The company grew with help from the Fred Meyer superstore chain, which began carrying its products in the Pacific Northwest.

In 2010, on his 81st birthday, he began transferring control to his staff through a new employee stock ownership plan. “The Bible says to do unto others as you would have them do unto you,” he later told Portland Monthly, explaining his belief that sharing profits and ownership would “make things more fair and more benevolent.”

“We built these machines,” he told The Washington Post in 2011, showing off the mill. “The others that existed, they screamed, got hot and went 94 miles per hour. I don’t live my life that way, and I don’t want my food that way.”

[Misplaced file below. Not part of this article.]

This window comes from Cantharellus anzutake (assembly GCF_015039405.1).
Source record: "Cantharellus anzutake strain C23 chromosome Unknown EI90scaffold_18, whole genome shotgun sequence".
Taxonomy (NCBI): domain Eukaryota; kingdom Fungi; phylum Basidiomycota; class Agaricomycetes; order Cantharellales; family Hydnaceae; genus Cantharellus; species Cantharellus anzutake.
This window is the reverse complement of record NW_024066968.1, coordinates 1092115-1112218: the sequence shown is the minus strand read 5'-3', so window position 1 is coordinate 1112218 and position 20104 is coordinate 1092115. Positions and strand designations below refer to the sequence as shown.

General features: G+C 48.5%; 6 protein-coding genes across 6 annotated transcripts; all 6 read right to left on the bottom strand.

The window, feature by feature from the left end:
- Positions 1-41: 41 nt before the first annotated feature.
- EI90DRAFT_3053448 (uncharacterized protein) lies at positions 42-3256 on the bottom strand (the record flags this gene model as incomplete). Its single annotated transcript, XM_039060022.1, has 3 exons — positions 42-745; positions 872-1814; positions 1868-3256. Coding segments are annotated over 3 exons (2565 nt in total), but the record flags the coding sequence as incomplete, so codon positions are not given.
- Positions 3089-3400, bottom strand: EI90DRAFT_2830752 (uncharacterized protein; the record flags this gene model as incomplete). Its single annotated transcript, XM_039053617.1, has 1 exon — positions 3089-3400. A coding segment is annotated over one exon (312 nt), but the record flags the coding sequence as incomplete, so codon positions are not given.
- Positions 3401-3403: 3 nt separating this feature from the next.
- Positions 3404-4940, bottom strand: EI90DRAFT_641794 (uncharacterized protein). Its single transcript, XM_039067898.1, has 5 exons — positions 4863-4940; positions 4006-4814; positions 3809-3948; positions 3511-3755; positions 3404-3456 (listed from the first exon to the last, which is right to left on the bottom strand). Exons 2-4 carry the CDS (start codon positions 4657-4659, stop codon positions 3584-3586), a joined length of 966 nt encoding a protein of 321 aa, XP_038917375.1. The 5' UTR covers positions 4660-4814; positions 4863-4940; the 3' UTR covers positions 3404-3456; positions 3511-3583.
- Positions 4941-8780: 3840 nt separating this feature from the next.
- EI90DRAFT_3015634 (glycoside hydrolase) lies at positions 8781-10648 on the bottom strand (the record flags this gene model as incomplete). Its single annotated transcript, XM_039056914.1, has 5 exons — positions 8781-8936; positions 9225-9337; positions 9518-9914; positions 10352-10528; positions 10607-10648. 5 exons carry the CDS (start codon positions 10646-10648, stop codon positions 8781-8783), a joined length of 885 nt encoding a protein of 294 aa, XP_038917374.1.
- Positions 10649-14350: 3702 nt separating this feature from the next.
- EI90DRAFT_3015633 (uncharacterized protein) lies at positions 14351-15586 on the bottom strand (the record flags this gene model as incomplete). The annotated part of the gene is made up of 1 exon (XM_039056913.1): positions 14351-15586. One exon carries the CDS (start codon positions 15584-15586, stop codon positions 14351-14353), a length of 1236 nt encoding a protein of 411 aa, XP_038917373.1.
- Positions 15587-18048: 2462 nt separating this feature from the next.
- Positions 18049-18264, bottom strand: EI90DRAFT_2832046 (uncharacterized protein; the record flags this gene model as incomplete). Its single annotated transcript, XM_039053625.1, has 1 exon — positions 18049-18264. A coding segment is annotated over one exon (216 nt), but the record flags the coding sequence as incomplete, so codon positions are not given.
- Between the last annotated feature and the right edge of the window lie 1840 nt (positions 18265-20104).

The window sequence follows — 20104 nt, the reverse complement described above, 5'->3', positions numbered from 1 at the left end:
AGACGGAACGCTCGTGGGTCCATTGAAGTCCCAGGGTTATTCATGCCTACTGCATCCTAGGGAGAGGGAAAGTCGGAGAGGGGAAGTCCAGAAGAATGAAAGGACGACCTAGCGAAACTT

Mr. Moore in 2011, chatting with customers at the Bob’s Red Mill restaurant in Milwaukie. (Leah Nash for The Washington Post)

Charlee, Bob’s wife, died in 2018. Survivors include their three sons, Ken, Bob Jr. and David; nine grandchildren; and six great-grandchildren.

At age 87, Mr. Moore traveled to the village of Carrbridge, in the Scottish Highlands, where he won the Golden Spurtle World Porridge Making Championship using a batch of his company’s steel cut oats.

Mr. Moore said in a 2018 interview that the private company was doing “well over $100 million” in revenue a year. (Leah Nash for The Washington Post)

Outside of his company, Moore was known for his love of cars and airplanes, as well as his philanthropic interest in preventative health and nutrition programs.

The Moores helped fund Oregon State University’s Moore Family Center for Whole Grain Foods, Nutrition, and Preventive Health; the couple also helped found the Bob and Charlee Moore Institute for Nutrition & Wellness at Oregon Health & Science University.

Read about Bob’s Lifetime Achievement Award, here.